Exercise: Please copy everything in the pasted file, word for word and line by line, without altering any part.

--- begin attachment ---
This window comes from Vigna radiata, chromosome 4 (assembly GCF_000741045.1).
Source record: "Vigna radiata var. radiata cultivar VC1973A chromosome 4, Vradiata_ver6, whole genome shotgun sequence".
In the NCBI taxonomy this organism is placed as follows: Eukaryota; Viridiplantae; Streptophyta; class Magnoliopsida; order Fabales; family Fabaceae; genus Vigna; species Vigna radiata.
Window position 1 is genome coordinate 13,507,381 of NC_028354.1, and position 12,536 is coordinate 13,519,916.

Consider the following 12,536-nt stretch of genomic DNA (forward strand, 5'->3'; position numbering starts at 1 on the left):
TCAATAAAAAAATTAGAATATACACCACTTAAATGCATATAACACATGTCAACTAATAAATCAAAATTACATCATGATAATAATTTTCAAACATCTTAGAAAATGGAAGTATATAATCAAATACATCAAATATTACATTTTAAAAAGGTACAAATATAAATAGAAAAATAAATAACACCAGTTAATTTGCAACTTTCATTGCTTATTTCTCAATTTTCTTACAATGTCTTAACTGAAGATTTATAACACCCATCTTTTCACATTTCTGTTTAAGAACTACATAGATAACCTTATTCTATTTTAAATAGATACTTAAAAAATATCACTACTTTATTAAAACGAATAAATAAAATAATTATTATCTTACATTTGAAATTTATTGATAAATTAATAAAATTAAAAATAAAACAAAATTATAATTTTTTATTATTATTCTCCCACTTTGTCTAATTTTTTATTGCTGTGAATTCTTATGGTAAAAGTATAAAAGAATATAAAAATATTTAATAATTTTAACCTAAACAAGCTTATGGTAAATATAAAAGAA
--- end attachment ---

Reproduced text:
This window comes from Vigna radiata, chromosome 4 (assembly GCF_000741045.1).
Source record: "Vigna radiata var. radiata cultivar VC1973A chromosome 4, Vradiata_ver6, whole genome shotgun sequence".
In the NCBI taxonomy this organism is placed as follows: Eukaryota; Viridiplantae; Streptophyta; class Magnoliopsida; order Fabales; family Fabaceae; genus Vigna; species Vigna radiata.
Window position 1 is genome coordinate 13,507,381 of NC_028354.1, and position 12,536 is coordinate 13,519,916.

Consider the following 12,536-nt stretch of genomic DNA (forward strand, 5'->3'; position numbering starts at 1 on the left):
TCAATAAAAAAATTAGAATATACACCACTTAAATGCATATAACACATGTCAACTAATAAATCAAAATTACATCATGATAATAATTTTCAAACATCTTAGAAAATGGAAGTATATAATCAAATACATCAAATATTACATTTTAAAAAGGTACAAATATAAATAGAAAAATAAATAACACCAGTTAATTTGCAACTTTCATTGCTTATTTCTCAATTTTCTTACAATGTCTTAACTGAAGATTTATAACACCCATCTTTTCACATTTCTGTTTAAGAACTACATAGATAACCTTATTCTATTTTAAATAGATACTTAAAAAATATCACTACTTTATTAAAACGAATAAATAAAATAATTATTATCTTACATTTGAAATTTATTGATAAATTAATAAAATTAAAAATAAAACAAAATTATAATTTTTTATTATTATTCTCCCACTTTGTCTAATTTTTTATTGCTGTGAATTCTTATGGTAAAAGTATAAAAGAATATAAAAATATTTAATAATTTTAACCTAAACAAGCTTATGGTAAATATAAAAGAA